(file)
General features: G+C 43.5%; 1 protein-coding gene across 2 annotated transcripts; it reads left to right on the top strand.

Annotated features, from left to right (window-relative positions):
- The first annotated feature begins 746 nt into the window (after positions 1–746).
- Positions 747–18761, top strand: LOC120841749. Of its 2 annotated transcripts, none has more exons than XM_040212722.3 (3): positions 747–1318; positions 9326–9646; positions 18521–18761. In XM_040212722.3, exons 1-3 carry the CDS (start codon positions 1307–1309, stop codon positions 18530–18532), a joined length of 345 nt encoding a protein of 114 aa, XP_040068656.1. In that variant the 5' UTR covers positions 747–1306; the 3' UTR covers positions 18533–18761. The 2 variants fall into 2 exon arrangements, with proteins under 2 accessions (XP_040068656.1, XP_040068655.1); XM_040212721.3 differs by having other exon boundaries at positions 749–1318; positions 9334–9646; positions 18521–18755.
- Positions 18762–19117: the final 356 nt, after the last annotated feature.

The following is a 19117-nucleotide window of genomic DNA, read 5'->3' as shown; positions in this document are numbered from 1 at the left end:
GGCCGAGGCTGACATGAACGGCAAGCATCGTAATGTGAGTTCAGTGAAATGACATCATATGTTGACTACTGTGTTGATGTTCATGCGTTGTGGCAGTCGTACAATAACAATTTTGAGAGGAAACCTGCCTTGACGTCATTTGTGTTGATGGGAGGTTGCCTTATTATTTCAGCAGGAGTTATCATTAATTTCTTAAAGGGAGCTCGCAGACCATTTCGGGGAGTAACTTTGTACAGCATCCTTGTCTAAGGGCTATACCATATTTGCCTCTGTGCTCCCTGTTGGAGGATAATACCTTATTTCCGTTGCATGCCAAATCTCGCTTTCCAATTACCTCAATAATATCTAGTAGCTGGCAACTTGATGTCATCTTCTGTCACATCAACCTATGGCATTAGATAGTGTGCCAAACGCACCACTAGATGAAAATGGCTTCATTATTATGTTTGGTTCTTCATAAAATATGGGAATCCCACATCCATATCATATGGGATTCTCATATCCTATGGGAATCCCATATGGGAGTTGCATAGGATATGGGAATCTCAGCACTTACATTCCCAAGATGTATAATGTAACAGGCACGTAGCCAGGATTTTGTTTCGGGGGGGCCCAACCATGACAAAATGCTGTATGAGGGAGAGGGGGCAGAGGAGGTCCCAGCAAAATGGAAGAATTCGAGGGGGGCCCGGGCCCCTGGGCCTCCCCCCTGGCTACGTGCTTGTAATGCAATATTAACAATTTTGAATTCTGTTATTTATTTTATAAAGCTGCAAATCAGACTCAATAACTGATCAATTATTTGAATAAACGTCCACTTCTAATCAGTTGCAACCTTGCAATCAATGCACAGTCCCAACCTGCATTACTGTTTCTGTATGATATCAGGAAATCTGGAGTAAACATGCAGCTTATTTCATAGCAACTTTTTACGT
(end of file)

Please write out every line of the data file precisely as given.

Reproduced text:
General features: G+C 43.5%; 1 protein-coding gene across 2 annotated transcripts; it reads left to right on the top strand.

Annotated features, from left to right (window-relative positions):
- The first annotated feature begins 746 nt into the window (after positions 1–746).
- Positions 747–18761, top strand: LOC120841749. Of its 2 annotated transcripts, none has more exons than XM_040212722.3 (3): positions 747–1318; positions 9326–9646; positions 18521–18761. In XM_040212722.3, exons 1-3 carry the CDS (start codon positions 1307–1309, stop codon positions 18530–18532), a joined length of 345 nt encoding a protein of 114 aa, XP_040068656.1. In that variant the 5' UTR covers positions 747–1306; the 3' UTR covers positions 18533–18761. The 2 variants fall into 2 exon arrangements, with proteins under 2 accessions (XP_040068656.1, XP_040068655.1); XM_040212721.3 differs by having other exon boundaries at positions 749–1318; positions 9334–9646; positions 18521–18755.
- Positions 18762–19117: the final 356 nt, after the last annotated feature.

The following is a 19117-nucleotide window of genomic DNA, read 5'->3' as shown; positions in this document are numbered from 1 at the left end:
GGCCGAGGCTGACATGAACGGCAAGCATCGTAATGTGAGTTCAGTGAAATGACATCATATGTTGACTACTGTGTTGATGTTCATGCGTTGTGGCAGTCGTACAATAACAATTTTGAGAGGAAACCTGCCTTGACGTCATTTGTGTTGATGGGAGGTTGCCTTATTATTTCAGCAGGAGTTATCATTAATTTCTTAAAGGGAGCTCGCAGACCATTTCGGGGAGTAACTTTGTACAGCATCCTTGTCTAAGGGCTATACCATATTTGCCTCTGTGCTCCCTGTTGGAGGATAATACCTTATTTCCGTTGCATGCCAAATCTCGCTTTCCAATTACCTCAATAATATCTAGTAGCTGGCAACTTGATGTCATCTTCTGTCACATCAACCTATGGCATTAGATAGTGTGCCAAACGCACCACTAGATGAAAATGGCTTCATTATTATGTTTGGTTCTTCATAAAATATGGGAATCCCACATCCATATCATATGGGATTCTCATATCCTATGGGAATCCCATATGGGAGTTGCATAGGATATGGGAATCTCAGCACTTACATTCCCAAGATGTATAATGTAACAGGCACGTAGCCAGGATTTTGTTTCGGGGGGGCCCAACCATGACAAAATGCTGTATGAGGGAGAGGGGGCAGAGGAGGTCCCAGCAAAATGGAAGAATTCGAGGGGGGCCCGGGCCCCTGGGCCTCCCCCCTGGCTACGTGCTTGTAATGCAATATTAACAATTTTGAATTCTGTTATTTATTTTATAAAGCTGCAAATCAGACTCAATAACTGATCAATTATTTGAATAAACGTCCACTTCTAATCAGTTGCAACCTTGCAATCAATGCACAGTCCCAACCTGCATTACTGTTTCTGTATGATATCAGGAAATCTGGAGTAAACATGCAGCTTATTTCATAGCAACTTTTTACGT